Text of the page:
Replaying a golf course called Ireland
Bestselling golf author Tom Coyne wrote about trekking across Ireland for sixteen weeks in search of the greatest round of golf ever played. He shares his experience and excerpts from his book A Course Called ireland exclusively for Irish America
Every adventure sets out to answer a question. It might be, “Can I?” or “Should we?” or “What if?” In my case, my endeavor to walk and golf the whole of Ireland began and ended with one particular question, an inquiry I bumped into almost every step of the way:
“Yer doin’ what?”
It was a question with another question quick on its heels: “Really – yer doing what?” often followed by, “Why in the hell are you doing that?” to the point where my four-month adventure in Ireland became a search for a satisfying solution to this last, and most relevant inquiry.
After 1,000 seaside golf holes, 1,100 miles on the hoof, and 320 pages, I hope that I have pieced together a proper answer. And perhaps some of the following will help explain why anyone would mistake Ireland for the world’s greatest round of golf, leaving his wife at home for a summer, and setting out from the Shannon airport with ten clubs on his back, and ten pages worth of tee times. My plan was to go and figure out why so many felt as passionately as I did about the golf being played along the coastline of Ireland, and to understand how golf had become the thing that had reconnected so many people of Irish descent with the home of their grandparents. I found Ireland to be a place that revels in its ironies, and none more so than the fact that a game brought to Ireland by an occupying army is now the pastime that brings so many thousands to its shores, a game that Ireland now does as well as (and for my euros, better than) any golf destination in the world.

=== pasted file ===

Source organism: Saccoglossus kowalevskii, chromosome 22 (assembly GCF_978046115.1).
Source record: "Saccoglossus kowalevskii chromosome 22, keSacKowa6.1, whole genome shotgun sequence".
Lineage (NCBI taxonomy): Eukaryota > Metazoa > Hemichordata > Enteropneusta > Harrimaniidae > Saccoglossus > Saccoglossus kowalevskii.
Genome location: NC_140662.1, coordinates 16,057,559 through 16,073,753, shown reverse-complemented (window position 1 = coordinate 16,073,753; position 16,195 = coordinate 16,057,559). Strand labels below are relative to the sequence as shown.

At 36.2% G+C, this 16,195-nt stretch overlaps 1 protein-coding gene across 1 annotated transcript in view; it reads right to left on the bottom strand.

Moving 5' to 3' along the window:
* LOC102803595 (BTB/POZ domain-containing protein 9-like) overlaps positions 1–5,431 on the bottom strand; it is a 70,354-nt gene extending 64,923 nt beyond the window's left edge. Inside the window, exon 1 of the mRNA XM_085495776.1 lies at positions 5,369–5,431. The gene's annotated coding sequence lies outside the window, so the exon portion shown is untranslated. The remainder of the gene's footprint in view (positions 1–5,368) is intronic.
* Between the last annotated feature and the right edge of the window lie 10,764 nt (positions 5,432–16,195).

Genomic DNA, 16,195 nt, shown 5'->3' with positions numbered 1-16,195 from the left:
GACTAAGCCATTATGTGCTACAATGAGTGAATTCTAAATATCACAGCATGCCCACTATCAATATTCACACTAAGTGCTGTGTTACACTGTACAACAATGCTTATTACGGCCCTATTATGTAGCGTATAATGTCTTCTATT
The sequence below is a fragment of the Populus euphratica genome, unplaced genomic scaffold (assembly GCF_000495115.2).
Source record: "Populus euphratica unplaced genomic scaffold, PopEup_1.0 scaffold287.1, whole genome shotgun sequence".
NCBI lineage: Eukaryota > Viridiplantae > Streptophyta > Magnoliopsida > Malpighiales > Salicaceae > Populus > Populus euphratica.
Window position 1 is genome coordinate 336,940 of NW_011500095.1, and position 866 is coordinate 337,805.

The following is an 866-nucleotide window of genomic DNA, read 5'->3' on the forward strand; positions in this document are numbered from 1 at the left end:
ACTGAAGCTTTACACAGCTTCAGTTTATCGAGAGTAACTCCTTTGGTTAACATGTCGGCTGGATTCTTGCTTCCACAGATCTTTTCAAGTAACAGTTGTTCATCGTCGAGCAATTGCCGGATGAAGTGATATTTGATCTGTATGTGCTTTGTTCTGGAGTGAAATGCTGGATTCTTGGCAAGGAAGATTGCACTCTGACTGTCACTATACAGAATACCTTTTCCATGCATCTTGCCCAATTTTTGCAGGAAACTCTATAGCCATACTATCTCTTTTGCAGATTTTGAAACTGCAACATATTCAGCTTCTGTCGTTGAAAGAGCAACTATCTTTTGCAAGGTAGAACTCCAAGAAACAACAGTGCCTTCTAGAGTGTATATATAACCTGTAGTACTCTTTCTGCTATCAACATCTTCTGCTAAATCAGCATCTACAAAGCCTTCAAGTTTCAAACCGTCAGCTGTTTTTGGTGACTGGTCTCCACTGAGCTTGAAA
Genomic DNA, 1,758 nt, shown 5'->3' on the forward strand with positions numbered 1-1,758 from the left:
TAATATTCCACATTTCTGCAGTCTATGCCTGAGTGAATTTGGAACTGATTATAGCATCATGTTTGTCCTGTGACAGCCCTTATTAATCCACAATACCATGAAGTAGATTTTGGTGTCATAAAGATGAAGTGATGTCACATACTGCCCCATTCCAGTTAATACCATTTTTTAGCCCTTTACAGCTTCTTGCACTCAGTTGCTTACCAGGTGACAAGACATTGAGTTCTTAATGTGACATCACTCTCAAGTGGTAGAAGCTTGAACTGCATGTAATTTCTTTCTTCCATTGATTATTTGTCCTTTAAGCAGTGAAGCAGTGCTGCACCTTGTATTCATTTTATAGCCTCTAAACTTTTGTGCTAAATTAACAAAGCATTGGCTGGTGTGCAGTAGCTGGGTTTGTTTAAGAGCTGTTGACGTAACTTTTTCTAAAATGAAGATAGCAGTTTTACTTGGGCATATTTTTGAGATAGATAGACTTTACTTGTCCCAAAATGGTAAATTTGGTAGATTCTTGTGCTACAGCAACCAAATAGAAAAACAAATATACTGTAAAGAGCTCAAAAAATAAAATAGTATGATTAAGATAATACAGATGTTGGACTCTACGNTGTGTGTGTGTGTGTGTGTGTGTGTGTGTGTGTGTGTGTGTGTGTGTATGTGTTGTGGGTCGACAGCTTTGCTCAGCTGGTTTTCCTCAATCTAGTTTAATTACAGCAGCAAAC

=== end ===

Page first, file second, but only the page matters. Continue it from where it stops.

A country the size of Indiana possesses some 40% of the true links courses on the planet (a links is a course built on sandy dune soil, designed by the wind, and perhaps the truest – or certainly, the original – expression of the game). It’s an astounding statistic (by strictest definition, there are no true links in the United States), one that should be celebrated as a tremendous source of Irish pride, and one that certainly seemed to require some investigation.
It was a golf map of Ireland, its outer edges ringed with golf holes, that first had me contemplating a round of golf that would truly go around, the ultimate game of golf played across a course called Ireland. But as I chased my disloyal golf balls around the dunes of Ireland, those golf holes became the least important characters in this journey. The people, the pubs, the roads, the history, the friends, the chippers, the sea cliffs, the gossip, the Gaelic, the caddies, the travelers – hell, even the dogs – all quickly became the easy answer to that question of why.
There was one other question that I heard in the clubhouses and on the roadsides as I made my way, a question I felt less equipped to answer: “Are you (bleeping) mad?” Some days, it felt that way. But on most days, like these days here, I just felt like the luckiest golfer, husband, tourist, and distant son of Ireland in the whole damn world.
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